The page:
Bill Digman is a Java EE / Servlet enthusiast and Open Source enthusiast who loves working with Caucho's Resin Servlet Container, a Java EE Web Profile Servlet Container. Bill has posted 12 posts at DZone. You can read more from them at their website. View Full User Profile

Tutorial covering JSP 2.2 and Servlets 3.0 with OpenSource Resin Servlet Container: Part 1

10.25.2012
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@WebServlet("/book/")
public class BookListServlet extends HttpServlet {

This WebServlet annotation is a new feature of Servlets 3.0, prior to this, all Servlet configuration went in WEB-INF/web.xml. Anything that avoids a lot of XML configuration is a good thing. Also, the annotation puts the configuration near the things it configuring making it easier to read and more cohesive to understand.

This Servlet is going to use the repository model object to look up a list of BookRepository books. We used Java dependency injection to inject the BookRepository into the Servlet with the @Inject annotation as follows:

	@Inject
	private BookRepository bookRepo;

The Servlet is typically used as a controller. It talks to the model (BookRepository to get a list of Book),

The doGet method gets called when somebody loads the page from the browser and corresponds to the HTTP GET.

The doGet method uses the request object (HttpServletRequest request) to put the list of books into request scope using setAttribute as follows:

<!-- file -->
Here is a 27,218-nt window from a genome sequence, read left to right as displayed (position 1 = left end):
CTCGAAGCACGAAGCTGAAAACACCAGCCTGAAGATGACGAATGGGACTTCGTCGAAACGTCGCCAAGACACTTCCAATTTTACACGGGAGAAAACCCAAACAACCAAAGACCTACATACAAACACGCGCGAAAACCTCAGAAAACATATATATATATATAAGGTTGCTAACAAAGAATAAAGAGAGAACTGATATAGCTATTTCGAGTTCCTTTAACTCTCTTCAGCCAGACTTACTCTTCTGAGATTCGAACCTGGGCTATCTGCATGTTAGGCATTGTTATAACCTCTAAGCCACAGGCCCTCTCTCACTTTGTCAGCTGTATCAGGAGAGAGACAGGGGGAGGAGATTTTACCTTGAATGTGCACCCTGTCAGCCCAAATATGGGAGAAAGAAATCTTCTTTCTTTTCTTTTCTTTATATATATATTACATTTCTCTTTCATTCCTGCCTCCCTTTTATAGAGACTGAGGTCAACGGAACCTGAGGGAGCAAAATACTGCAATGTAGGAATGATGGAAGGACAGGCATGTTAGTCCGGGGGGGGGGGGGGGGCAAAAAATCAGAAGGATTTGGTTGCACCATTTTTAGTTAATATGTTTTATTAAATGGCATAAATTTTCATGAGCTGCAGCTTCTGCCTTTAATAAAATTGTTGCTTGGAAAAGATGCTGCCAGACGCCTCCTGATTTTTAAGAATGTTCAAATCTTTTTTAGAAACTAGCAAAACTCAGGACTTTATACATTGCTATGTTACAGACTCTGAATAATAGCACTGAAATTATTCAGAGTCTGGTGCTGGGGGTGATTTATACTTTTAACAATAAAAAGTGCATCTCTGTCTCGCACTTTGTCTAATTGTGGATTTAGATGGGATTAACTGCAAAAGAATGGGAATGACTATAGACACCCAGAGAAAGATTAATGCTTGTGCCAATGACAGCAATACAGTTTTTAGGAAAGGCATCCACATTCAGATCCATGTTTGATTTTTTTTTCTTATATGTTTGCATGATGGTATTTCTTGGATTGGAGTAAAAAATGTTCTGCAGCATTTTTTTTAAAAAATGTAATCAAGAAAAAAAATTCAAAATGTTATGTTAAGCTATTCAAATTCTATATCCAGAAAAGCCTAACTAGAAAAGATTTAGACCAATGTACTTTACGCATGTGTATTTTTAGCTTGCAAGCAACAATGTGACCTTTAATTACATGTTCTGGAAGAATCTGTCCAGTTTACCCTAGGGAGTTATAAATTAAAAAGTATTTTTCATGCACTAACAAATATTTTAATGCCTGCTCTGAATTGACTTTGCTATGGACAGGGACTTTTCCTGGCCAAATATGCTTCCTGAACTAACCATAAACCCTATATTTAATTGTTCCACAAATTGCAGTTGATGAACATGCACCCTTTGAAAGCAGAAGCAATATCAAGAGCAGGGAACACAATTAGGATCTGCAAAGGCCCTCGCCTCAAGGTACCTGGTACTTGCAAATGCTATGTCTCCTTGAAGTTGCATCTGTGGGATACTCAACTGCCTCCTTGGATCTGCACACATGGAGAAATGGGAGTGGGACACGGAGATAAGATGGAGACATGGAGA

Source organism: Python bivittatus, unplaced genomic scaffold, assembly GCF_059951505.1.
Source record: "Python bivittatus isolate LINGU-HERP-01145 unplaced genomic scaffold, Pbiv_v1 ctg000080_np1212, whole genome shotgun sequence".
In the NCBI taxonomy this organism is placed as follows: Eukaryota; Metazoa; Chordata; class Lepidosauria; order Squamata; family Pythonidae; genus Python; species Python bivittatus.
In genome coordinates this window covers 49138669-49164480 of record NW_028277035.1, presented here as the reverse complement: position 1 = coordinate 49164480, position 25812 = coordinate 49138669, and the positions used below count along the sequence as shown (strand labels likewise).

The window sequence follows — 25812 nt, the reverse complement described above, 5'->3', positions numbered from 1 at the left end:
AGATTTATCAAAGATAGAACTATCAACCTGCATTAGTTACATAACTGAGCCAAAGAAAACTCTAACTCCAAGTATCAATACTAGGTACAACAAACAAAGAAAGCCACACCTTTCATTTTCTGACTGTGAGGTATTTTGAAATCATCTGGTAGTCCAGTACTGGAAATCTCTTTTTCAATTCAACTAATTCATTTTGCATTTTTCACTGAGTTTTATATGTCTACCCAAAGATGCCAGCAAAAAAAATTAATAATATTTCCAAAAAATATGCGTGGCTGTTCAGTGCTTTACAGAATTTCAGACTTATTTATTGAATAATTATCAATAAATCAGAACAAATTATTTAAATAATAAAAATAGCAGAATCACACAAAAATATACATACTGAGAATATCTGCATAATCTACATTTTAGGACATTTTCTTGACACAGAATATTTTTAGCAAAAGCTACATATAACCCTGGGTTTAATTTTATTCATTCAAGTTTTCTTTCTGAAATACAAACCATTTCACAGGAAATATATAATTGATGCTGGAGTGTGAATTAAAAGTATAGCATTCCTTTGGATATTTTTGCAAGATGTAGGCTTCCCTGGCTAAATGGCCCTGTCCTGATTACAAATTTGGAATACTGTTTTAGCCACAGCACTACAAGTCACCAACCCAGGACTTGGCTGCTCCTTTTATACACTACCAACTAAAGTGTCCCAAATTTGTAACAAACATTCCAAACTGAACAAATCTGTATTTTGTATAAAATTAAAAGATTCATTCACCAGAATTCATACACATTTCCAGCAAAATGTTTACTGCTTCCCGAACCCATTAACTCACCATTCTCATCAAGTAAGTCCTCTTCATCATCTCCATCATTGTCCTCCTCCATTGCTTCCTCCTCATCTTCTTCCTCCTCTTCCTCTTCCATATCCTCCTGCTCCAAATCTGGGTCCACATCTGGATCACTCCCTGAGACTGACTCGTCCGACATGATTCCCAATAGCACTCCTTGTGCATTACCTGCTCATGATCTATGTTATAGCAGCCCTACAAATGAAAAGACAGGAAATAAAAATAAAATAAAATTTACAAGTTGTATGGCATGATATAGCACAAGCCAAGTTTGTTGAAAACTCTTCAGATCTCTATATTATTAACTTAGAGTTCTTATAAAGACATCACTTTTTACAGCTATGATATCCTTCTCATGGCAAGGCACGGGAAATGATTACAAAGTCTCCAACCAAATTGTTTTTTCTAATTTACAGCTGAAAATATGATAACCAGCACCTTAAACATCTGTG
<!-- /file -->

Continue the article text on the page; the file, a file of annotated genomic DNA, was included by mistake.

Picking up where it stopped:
...

	protected void doGet(HttpServletRequest request, HttpServletResponse response) throws ServletException, IOException {
		request.setAttribute("books", bookRepo.listBooks());
		getServletContext().getRequestDispatcher("/WEB-INF/pages/book-list.jsp").forward(request, response);
	}

 

Java EE / Servlets scopes (page, request, conversation, session, application)

Servlets and Java EE have various scopes as follows (from least to greatest): page, request, conversation, session, application. Page scope is around for just for that page (10 to 200 miliseconds). Request scope is around for one HTTP request (1/2 second to several seconds). Session scope is around for the entire user session (5 minutes to 90 minutes). Conversation scope is around for one workflow (user registration, shopping cart, etc.). Application scope is around from the time that the application server starts the web application until it shuts it down (days, months, years, good for helper classes and reference/config data). Scopes are buckets to put your objects in. When the scope lifecycle ends, it gets rid of all the objects in the scope. This allows you to put objects in a location where multiple resources (Servlets, JSPs, Tag files, etc.) can access them to render pages.

By putting the books list into request scope, we make it available for the JSP page to access the book list to render the book listing. You could use the response object (HttpServletResponse response), and render the listing directly, but the code would be ugly and hard to change the HTML. Instead, we are going to dispatch the request to the JSP to actually render the listing.